Hybrid metal foams may have favorable conductive properties for flexible devices. Through the application of a thin layer of metal onto a porous polymer substrate via gas-phase deposition, researchers have been able to achieve high conductivity while maintaining the flexibility of the polymer matrix. Through cycling testing, it has been shown that hybrid foams are capable of surface deformation sensing. Future efforts seek to characterize the change in cross-linking and porosity of materials as deposition occurs. Additionally, the interaction or compatibility between different polymers and metals in foam ligands can be explored in order to get an improved understanding of their sensitivity to external forces. This would help improve resistance to compressive forces.
Open cell foams are manufactured by foundry or powder metallurgy. In the powder method, "space holders" are used; as their name suggests, they occupy the pore spaces and channels. In casting processes, foam is cast with an open-celled polyurethane foam skeleton.
Foams are commonly made by injecting a gas or mixing a foaming agent into molten metal. Melts can be foamed by creating gas bubbles in the material. Normally, bubbles in molten metal are highly buoyant in the high-density liquid and rise quickly to the surface. This rise can be slowed by increasing the viscosity of the molten metal by adding ceramic powders or alloying elements to form stabilizing particles in the melt, or by other means. Metallic melts can be foamed in one of three ways:
To stabilize the molten metal bubbles, high temperature foaming agents (nano- or micrometer- sized solid particles) are required. The size of the pores, or cells, is usually 1 to 8 mm. When foaming or blowing agents are used, they are mixed with the powdered metal before it is melted. This is the so-called "powder route" of foaming, and it is probably the most established (from an industrial standpoint). After metal (e.g. aluminium) powders and foaming agent (e.g. TiH2) have been mixed, they are compressed into a compact, solid precursor, which can be available in the form of a billet, a sheet, or a wire. Production of precursors can be done by a combination of materials forming processes, such as powder pressing, extrusion (direct or conform) and flat rolling.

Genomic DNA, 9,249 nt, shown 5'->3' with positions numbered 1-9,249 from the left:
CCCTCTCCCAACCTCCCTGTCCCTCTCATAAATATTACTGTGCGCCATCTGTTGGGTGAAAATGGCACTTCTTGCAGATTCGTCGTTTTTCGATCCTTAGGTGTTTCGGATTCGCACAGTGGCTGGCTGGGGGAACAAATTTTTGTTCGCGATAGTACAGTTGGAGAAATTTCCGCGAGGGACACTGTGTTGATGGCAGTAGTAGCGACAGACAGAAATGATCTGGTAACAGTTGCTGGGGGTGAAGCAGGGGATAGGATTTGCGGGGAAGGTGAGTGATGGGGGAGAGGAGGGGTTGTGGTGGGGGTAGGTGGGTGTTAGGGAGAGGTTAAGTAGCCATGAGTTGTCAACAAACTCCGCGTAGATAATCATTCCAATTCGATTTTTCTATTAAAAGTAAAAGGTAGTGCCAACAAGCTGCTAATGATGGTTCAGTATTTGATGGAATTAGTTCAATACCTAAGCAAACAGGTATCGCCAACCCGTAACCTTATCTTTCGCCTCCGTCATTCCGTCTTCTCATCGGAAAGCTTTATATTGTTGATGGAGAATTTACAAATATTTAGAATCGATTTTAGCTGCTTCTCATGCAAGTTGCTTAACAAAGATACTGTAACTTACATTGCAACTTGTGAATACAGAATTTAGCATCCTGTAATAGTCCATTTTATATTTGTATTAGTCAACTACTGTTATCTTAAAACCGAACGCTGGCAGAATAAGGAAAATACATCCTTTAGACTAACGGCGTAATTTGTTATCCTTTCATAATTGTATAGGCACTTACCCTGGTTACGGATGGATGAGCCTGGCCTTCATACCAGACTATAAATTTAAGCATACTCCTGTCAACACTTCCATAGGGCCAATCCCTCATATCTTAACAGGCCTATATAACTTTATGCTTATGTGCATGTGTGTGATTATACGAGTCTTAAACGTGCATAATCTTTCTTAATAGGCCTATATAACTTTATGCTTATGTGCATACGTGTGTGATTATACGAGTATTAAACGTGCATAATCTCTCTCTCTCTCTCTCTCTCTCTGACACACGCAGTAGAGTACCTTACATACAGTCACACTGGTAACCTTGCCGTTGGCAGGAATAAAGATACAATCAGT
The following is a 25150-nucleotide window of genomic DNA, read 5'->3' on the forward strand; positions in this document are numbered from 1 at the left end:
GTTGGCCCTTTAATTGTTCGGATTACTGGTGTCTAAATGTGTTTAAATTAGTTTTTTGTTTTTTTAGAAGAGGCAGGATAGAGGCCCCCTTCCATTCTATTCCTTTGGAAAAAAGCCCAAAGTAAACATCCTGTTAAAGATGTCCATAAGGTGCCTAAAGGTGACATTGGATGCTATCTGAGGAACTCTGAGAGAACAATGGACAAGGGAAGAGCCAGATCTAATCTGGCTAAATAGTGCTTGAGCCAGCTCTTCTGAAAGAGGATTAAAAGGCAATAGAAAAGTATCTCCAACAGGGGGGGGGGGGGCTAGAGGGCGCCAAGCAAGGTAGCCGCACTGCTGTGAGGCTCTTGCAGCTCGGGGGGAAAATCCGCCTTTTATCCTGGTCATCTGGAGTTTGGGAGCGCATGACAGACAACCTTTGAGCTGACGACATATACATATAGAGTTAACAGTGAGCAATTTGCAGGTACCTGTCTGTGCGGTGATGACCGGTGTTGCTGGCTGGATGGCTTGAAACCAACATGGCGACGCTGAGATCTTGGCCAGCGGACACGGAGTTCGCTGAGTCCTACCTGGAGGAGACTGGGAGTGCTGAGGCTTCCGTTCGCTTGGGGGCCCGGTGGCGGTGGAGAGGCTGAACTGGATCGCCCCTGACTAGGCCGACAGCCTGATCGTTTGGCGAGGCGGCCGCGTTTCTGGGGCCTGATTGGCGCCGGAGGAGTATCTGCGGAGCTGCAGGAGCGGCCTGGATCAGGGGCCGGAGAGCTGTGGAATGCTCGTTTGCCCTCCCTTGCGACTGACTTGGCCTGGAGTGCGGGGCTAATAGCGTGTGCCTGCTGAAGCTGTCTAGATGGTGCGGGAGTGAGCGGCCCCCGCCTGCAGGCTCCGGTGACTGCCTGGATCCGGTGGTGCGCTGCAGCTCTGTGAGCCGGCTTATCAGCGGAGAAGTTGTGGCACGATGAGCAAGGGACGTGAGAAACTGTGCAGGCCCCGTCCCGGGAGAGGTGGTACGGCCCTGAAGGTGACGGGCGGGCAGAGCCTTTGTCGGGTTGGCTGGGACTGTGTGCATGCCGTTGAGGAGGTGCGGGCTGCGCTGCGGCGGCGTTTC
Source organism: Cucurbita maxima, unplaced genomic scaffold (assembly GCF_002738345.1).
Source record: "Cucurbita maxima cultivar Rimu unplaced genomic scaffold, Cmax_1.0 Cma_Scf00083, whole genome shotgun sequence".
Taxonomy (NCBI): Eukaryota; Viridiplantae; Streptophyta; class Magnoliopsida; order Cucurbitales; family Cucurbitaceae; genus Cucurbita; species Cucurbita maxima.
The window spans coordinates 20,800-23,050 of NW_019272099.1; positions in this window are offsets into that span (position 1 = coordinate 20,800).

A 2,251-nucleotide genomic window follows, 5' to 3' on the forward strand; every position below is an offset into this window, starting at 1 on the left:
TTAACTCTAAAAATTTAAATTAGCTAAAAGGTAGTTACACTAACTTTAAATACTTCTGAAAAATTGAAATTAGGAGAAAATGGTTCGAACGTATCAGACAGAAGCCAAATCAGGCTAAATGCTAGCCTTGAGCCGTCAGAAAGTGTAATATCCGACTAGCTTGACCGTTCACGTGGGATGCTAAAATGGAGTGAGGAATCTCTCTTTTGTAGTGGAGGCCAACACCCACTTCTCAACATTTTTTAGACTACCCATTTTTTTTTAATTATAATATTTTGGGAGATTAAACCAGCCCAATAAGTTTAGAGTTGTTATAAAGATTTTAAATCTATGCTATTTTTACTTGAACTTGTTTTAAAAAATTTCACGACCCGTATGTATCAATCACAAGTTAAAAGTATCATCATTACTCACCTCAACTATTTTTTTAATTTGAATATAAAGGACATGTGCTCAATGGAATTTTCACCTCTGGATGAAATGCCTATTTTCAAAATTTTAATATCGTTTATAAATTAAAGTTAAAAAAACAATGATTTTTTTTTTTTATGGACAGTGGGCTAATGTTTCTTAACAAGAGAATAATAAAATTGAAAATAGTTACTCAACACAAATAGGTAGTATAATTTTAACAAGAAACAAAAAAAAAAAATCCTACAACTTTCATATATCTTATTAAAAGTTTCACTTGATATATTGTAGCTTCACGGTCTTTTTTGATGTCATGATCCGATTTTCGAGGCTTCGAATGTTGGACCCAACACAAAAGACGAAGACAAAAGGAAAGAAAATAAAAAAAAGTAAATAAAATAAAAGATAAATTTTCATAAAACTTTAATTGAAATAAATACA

Composite metal foam is made from a combination of homogeneous hollow metal spheres with a metallic matrix surrounding the spheres. This closed-cell metal foam isolates the pockets of air within and can be made out of nearly any metal, alloy, or combination. The sphere sizes can be varied and fine-tuned per application. The mixture of air-filled hollow metal spheres and a metallic matrix provides both lightweight and strength. The spheres are randomly arranged inside the material but most often resembles a simple cubic or body-centered cubic structure. CMF is made out of about 70% air and thus, weighs 70% less than an equal volume of the solid parent material. Composite metal foam is the strongest metal foam available with a 5-6 times greater strength to density ratio and over 7 times greater energy absorption capability than previous metal foams. CMF was developed at North Carolina State University by the inventor Afsaneh Rabiei with four patents in her name, all entitled "Composite Metal Foam and Method of Preparation Thereof" (US Utility Patents 9208912, 8110143, 8105696, 7641984), and CMF is currently proprietary technology owned by the company Advanced Materials Manufacturing.
A plate less than one inch thick has enough resistance to turn a .30-06 Springfield standard-issue M2 armor piercing bullet to dust. The test plate outperformed a solid metal plate of similar thickness, while weighing far less. Other potential applications include nuclear waste (shielding X-rays, gamma rays and neutron radiation) transfer and thermal insulation for space vehicle atmospheric re-entry, with many times the resistance to fire and heat as the plain metals. Another study testing CMF's resistance to .50 caliber rounds found that CMF could stop such rounds at less than half the weight of rolled homogeneous armor.
CMF can replace rolled steel armor with the same protection for one-third the weight. It can block fragments and the shock waves that are responsible for traumatic brain injuries (TBI). CMF was tested against blasts and fragments. The panels were tested against 23 × 152 mm high explosive incendiary rounds (as in anti-aircraft weapons) that release a high-pressure blast wave and metal fragments at speeds up to 1524 m/s. The CMF panels were able to withstand the blast and frag impacts without bowing or cracking. The thicker sample (16.7 mm thick) was able to completely stop various-sized fragments from three separate incendiary ammunition tests. It was shown that CMF is able to locally arrest the fragments and dissipate the energy of the incident blast wave and impede the spread of failure, as opposed to fully solid materials that transfers the energy across the entire plate, damaging the bulk material. In this study, stainless steel CMF blocked blast pressure and fragmentation at 5,000 feet per second from high explosive incendiary (HEI) rounds that detonate at 18 inches away. Steel CMF plates (9.5 mm or 16.75 mm thick) that were placed 18 inches from the strike plate held up against the wave of blast pressure and against the copper and steel fragments created by a 23×152 mm HEI round (as in anti-aircraft weapons) as well as a 2.3mm aluminium strikeplate. The performance of the steel CMF was far better than the same weight aluminum plate against the same type of blast and fragments.